About Us | Help Videos | Contact Us | Subscriptions

Soil Science Society of America Journal Abstract -

Comparison of Soil Tests for Assessing Boron Toxicity to Alfalfa1


This article in SSSAJ

  1. Vol. 51 No. 5, p. 1214-1219
    Received: Oct 18, 1985

Request Permissions

  1. W. D. Gestring and
  2. P.N. Soltanpour2



Three soils from Colorado that varied in texture and organic matter (OM) content were treated with sodium borate (Na2B4O7·10H2O) at rates of 0, 10, 20, and 40 mg B kg−1 soil. Alfalfa (Medicago sativa, ‘Ladak’, ‘Rambler’, ‘Riley’, and ‘Agate’) was planted in the soils in the greenhouse and cut twice at the 30% bloom stage. Plant tissue digests and soil extracts (ammonium bicarbonate-diethylenetriaminepentaacetic acid [AB-DTPA], saturation, hot water, and mannitol-CaCl2) were analyzed for B using inductively coupled plasma atomic emission spectroscopy (ICP-AES). Alfalfa yield was significantly (α = 0.01) reduced with increased B application rate in the Ascalon sandy loam and Ulysses loam soils, whereas no yield reduction was observed in the Keith silt loam soil (Aridic Argiustoll, Haplustoll, and Argiustoll, respectively). Yield response for the pooled soils were poorly correlated (r2 from 0.23–0.58) to the four soil extractants; however, yield reduction due to B toxicity corresponded to critical plant B levels of 850 mg B kg−1 and 975 mg B kg−1 for the first and second harvests, respectively. The inclusion of NH4OAc-extractable Ca into the regression equation of soil B vs. yield significantly increased the correlation (r2 = 0.77). Multiple linear regression analysis utilizing Mallow's Cp statistic increased the adjusted coefficient of determination (R2) to 0.87 for all of the soil B extractants upon inclusion of soil variables (pH, % clay, OM content) into the equation. Although NH4OAc-extractable Ca did not appear in any of the best subsets, this was probably the result of it's high correlation with percent clay (r2 = 0.98) and OM content (r2 = 0.98).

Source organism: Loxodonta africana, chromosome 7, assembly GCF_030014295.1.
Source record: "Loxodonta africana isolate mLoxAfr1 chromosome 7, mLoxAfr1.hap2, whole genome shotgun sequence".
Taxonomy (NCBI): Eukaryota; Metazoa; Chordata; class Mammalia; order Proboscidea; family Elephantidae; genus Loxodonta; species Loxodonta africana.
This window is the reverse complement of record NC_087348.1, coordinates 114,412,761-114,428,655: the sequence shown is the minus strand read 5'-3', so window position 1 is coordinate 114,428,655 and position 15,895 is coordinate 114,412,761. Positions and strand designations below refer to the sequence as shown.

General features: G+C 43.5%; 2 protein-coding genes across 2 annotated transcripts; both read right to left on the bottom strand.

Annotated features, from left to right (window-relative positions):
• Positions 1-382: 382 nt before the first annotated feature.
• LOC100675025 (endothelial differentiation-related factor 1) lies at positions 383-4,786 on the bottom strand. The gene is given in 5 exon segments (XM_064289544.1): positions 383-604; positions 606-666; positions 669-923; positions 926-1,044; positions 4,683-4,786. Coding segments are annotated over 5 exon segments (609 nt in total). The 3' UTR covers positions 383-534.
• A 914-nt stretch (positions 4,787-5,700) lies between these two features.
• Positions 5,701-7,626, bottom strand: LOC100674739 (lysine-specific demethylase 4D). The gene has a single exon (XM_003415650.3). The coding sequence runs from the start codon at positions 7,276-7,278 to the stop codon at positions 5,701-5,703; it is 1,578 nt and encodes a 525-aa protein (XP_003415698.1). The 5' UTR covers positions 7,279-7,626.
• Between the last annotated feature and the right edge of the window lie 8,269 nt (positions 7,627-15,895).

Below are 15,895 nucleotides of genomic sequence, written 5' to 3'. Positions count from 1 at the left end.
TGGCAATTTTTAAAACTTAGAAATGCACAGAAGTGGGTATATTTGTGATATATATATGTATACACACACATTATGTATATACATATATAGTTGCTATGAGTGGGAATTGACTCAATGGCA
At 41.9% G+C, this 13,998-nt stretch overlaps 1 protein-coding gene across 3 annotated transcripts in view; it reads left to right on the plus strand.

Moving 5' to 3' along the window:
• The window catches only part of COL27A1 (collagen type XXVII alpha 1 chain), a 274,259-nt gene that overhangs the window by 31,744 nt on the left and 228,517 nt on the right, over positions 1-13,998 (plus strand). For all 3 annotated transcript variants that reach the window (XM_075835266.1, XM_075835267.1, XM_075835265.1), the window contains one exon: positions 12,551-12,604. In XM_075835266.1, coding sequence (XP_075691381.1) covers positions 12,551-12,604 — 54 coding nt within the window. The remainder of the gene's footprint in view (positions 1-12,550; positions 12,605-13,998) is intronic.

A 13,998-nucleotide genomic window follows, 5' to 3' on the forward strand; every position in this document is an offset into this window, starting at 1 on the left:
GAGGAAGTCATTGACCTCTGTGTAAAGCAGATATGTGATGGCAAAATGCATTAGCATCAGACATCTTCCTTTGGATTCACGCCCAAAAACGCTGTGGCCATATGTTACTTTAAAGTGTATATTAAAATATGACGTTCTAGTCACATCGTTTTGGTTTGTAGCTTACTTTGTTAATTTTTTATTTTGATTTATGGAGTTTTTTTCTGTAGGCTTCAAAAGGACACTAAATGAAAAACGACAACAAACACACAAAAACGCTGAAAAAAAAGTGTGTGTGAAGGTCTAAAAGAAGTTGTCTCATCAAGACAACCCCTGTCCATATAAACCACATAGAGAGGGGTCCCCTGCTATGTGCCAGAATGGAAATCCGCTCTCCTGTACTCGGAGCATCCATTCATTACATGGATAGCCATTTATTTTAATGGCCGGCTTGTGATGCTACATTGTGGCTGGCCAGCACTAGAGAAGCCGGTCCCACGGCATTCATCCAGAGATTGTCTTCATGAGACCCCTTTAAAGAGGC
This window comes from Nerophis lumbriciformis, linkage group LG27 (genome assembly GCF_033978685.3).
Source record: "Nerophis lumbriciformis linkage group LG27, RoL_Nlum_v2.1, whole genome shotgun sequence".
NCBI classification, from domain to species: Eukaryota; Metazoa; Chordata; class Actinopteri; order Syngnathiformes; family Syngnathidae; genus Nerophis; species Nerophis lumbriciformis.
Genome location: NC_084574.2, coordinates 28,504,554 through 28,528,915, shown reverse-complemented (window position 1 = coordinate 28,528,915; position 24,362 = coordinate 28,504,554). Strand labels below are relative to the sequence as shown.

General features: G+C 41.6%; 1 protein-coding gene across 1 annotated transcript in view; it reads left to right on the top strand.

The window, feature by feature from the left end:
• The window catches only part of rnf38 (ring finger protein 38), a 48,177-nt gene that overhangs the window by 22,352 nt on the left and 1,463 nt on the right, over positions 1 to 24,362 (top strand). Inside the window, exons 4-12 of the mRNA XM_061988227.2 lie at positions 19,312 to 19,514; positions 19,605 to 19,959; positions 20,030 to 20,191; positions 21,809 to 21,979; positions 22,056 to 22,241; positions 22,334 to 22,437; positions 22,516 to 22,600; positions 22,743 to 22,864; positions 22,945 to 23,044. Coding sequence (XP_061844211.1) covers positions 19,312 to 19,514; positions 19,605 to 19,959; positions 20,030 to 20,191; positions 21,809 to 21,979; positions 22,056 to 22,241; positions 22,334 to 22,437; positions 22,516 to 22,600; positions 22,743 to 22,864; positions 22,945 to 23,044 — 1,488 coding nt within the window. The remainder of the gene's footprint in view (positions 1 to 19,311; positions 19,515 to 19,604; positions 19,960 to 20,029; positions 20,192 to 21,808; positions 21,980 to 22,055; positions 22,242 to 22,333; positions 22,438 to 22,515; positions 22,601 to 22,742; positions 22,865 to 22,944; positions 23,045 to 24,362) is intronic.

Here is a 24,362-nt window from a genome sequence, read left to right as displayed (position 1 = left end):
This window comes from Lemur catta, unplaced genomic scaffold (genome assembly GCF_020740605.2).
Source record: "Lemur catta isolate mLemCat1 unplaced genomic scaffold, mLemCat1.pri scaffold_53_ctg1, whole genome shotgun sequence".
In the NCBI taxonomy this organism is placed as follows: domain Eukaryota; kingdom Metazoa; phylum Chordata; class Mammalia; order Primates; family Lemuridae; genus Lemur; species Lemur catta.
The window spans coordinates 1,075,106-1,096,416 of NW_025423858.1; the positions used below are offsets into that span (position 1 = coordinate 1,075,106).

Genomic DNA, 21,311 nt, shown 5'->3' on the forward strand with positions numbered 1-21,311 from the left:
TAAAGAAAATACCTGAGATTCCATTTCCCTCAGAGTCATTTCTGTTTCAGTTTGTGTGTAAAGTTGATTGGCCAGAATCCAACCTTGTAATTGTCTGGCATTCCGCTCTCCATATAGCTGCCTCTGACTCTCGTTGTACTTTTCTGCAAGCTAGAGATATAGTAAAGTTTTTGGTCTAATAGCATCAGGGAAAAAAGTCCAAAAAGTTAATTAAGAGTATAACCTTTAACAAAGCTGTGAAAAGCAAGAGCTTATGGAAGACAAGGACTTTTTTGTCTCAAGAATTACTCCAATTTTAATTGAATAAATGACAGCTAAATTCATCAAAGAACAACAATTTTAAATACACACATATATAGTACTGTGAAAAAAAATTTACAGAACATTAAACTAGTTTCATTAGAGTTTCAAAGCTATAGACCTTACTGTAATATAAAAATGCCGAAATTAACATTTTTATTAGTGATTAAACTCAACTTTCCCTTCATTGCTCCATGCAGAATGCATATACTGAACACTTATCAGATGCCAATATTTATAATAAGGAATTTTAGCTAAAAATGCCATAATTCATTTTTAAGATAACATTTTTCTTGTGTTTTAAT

Please view the pdf by using the Full Text (PDF) link under 'View' to the left.

Copyright © . Soil Science Society of America